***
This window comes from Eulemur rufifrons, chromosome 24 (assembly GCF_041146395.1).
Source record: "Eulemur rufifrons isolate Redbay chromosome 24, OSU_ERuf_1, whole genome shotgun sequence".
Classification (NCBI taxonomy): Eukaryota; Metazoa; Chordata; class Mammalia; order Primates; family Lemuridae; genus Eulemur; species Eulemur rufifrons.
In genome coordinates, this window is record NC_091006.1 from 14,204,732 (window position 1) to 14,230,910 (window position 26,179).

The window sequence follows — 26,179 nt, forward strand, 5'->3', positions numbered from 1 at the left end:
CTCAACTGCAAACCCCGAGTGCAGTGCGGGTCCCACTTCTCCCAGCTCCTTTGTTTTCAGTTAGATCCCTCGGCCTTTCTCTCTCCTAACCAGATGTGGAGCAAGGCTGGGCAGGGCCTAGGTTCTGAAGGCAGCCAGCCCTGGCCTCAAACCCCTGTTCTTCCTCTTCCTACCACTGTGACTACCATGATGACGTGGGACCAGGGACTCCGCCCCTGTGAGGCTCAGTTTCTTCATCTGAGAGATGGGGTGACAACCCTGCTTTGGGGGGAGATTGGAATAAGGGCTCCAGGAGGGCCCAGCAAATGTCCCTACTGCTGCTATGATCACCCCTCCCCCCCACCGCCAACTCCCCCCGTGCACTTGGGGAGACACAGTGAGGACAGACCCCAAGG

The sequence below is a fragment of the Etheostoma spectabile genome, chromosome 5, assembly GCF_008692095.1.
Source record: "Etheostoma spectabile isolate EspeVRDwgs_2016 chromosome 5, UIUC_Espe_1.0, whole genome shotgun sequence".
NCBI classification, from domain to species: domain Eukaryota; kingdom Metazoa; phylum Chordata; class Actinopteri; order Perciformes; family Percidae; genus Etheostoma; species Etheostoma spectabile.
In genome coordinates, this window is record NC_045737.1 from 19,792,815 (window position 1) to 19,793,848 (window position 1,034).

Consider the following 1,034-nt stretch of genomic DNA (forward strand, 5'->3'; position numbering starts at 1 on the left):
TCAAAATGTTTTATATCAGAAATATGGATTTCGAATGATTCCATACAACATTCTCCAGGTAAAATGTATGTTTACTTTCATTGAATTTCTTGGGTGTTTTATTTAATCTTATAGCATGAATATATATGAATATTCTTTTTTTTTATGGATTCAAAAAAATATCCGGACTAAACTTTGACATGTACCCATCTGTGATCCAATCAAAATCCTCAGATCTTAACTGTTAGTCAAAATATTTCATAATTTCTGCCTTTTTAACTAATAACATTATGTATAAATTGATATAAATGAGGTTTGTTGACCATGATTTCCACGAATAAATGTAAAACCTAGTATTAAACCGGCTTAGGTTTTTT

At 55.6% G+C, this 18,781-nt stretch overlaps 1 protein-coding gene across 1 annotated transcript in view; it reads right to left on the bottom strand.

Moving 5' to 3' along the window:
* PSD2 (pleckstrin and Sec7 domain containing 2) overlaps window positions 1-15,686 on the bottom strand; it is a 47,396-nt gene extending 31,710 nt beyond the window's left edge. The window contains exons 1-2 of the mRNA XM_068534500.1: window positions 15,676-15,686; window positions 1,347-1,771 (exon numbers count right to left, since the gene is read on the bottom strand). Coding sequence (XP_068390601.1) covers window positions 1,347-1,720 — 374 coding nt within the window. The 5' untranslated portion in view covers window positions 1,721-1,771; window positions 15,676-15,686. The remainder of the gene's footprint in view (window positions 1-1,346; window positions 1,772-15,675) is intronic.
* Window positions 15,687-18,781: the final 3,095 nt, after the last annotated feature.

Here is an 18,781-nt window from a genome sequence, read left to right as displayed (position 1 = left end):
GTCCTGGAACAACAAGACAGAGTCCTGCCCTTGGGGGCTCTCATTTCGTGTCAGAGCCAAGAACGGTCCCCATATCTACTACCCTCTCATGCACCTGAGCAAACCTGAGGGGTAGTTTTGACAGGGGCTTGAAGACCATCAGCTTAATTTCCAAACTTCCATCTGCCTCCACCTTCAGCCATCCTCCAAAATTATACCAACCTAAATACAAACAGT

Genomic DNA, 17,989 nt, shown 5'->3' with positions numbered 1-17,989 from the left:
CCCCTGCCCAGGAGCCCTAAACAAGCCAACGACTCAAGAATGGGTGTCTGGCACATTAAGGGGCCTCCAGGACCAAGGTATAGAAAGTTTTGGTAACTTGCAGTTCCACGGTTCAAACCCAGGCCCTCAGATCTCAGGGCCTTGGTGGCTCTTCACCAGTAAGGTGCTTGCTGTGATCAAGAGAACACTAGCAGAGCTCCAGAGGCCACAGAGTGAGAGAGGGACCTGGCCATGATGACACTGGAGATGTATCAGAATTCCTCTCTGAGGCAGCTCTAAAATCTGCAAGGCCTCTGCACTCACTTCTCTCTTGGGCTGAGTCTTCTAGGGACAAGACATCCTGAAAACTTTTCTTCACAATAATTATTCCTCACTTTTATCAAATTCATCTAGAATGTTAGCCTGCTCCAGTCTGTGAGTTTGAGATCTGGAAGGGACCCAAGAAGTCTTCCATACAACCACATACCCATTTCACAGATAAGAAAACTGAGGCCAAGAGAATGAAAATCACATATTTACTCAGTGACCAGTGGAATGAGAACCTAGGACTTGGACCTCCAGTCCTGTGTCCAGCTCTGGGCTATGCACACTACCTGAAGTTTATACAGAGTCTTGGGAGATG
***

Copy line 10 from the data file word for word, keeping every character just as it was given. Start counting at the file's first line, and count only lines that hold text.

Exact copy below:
In genome coordinates, this window is record NC_045737.1 from 19,792,815 (window position 1) to 19,793,848 (window position 1,034).